A mission statement defines a company’s reachable aspirations, its objectives, and its approach to reaching those objectives. A vision statement, however, is a “fast-forward” description of the desired future state of the company within the boundaries of its mission. Together, they form the company’s “Guiding Principles” (GPs), which should govern all decision-making, investment, and experimentation.
Too often, however, we see business owners veer off from their GPs. Whether from fear, impatience, lack of focus, or a host of other reasons, decisions and investments are often inconsistent with what the company is today and what it desires to be in the future.
Staying true to your GPs will build trust with employees, customers, vendors and capital markets. Here are five essential reasons to stay true to your organization’s Guiding Principles.
5 Essential Reasons to Stay True to Your Organization’s Guiding Principles
It serves as a filter for new revenue opportunities.
Most companies with good networks of relationships are frequently presented with new revenue opportunities. When faced with these choices, it is imperative that you filter the options according to your GPs. First, eliminate the choices which do not fit your mission at all, and then rank the remaining options according to which ones will advance your organization the furthest, fastest, and/or in the least costly way possible.
We were recently asked to help a client through such a decision-making process. This client is a construction company that operates primarily in the wireless industry, building and modifying large and small cell sites. As a result of our client’s vast network of connections throughout the construction industry and supply chain, they were presented with an opportunity to construct a series of new fast food locations. While it was tempting to rationalize this opportunity under the general umbrella of “construction,” the reality is it did not fit their mission. The customer contracts, building requirements, equipment to be installed, safety standards, and subcontractors to be utilized were all completely different from the company’s normal business processes. The opportunity was wisely declined.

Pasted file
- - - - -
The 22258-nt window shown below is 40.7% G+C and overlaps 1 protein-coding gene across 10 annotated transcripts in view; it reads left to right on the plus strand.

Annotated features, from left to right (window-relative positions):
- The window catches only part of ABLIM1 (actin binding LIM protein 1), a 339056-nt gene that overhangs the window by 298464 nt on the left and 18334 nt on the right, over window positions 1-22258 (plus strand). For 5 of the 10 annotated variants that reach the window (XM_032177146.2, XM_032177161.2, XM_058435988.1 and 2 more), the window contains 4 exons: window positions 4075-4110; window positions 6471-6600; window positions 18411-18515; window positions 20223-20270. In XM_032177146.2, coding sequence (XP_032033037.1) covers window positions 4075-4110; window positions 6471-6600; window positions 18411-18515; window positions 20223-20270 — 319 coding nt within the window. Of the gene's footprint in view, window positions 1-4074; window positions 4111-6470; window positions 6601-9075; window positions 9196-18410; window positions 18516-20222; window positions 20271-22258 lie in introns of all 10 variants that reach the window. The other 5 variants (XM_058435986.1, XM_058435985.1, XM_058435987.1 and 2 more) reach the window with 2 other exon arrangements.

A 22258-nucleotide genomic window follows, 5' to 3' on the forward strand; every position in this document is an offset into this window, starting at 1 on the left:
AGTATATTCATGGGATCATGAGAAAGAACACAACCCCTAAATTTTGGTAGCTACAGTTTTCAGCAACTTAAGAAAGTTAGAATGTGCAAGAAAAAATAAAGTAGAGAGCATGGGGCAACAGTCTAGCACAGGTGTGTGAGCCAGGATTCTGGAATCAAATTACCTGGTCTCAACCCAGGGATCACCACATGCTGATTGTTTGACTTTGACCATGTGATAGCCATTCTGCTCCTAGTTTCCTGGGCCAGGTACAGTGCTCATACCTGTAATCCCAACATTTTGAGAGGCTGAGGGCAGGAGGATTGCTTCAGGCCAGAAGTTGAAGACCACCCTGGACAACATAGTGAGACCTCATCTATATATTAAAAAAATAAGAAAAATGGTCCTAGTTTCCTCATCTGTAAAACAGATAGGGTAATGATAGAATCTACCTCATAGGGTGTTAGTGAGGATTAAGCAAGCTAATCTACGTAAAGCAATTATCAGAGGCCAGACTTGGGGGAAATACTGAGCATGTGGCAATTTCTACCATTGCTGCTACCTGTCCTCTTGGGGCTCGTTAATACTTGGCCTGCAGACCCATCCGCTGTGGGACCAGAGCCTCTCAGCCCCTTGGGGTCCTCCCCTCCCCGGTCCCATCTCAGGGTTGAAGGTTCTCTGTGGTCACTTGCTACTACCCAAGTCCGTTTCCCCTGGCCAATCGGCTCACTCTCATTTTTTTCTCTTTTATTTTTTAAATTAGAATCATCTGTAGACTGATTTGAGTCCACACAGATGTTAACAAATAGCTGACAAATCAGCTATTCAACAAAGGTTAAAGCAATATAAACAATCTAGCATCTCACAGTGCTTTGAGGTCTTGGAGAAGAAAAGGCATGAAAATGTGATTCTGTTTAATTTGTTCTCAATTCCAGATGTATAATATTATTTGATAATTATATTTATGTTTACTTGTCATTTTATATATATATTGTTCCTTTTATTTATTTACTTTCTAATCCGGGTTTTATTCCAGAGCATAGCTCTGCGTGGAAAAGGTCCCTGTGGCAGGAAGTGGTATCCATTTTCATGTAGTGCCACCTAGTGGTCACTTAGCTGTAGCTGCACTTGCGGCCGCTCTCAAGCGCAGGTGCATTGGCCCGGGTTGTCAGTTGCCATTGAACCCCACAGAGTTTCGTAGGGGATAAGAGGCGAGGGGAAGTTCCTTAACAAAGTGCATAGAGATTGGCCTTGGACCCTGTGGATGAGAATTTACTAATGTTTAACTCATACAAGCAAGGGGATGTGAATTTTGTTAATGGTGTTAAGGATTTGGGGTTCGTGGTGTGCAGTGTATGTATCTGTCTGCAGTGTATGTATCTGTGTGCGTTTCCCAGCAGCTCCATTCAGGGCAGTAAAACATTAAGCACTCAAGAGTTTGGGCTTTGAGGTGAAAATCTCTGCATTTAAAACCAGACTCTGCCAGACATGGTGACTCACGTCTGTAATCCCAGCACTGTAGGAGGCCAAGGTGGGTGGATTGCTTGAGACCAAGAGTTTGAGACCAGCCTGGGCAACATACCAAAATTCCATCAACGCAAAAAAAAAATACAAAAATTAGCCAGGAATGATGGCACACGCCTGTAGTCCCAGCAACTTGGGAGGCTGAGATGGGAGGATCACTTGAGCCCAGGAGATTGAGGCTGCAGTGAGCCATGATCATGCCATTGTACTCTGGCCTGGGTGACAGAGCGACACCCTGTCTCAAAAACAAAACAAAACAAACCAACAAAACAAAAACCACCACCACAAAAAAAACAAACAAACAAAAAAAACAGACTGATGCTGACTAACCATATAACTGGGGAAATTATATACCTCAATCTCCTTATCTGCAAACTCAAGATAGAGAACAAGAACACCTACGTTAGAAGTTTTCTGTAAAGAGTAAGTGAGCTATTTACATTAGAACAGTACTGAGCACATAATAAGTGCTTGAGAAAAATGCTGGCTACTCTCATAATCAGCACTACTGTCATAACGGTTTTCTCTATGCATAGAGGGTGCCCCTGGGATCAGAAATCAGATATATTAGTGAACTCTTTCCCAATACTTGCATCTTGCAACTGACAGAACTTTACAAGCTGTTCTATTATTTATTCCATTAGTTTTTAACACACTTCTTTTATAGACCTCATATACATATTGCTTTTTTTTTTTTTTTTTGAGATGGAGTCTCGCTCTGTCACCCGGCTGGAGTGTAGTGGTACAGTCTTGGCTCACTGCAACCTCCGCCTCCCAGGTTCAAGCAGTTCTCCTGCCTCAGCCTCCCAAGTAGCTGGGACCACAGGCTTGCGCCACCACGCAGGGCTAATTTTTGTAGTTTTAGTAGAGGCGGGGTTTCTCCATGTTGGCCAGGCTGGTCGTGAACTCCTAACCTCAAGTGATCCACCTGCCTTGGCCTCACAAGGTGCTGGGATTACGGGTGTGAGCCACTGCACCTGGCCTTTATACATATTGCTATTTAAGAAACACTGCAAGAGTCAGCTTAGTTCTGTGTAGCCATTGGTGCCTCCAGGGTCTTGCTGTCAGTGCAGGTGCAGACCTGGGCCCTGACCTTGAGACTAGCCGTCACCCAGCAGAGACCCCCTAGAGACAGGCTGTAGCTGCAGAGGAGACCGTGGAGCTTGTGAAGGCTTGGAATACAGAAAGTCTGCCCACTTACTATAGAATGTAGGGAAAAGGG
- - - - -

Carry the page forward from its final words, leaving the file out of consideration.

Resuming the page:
Owners are often paralyzed by fear. They are afraid the phone will never ring again with an opportunity in their wheelhouse, so they toy with pursuing projects outside their expertise. Giving in to this fear can be expensive and time-consuming as owners work through unfamiliar contract provisions, different industry norms, trying to jam their usual processes into a different revenue model. It rarely goes well.
Filtering decisions against the backdrop of your GPs will help you say “no” when you need to and leave time to focus on what your company does best.
It helps drive consistent messaging to your employee base.
Your best employees do not work for a paycheck. They are passionate about your mission and the “why” of the company’s existence. You owe it to them for your messaging to be consistent with the GPs they have bought into. Leaders who dart from one idea (or direction) to the other frustrate their best people who are working hard to represent the company and its mission.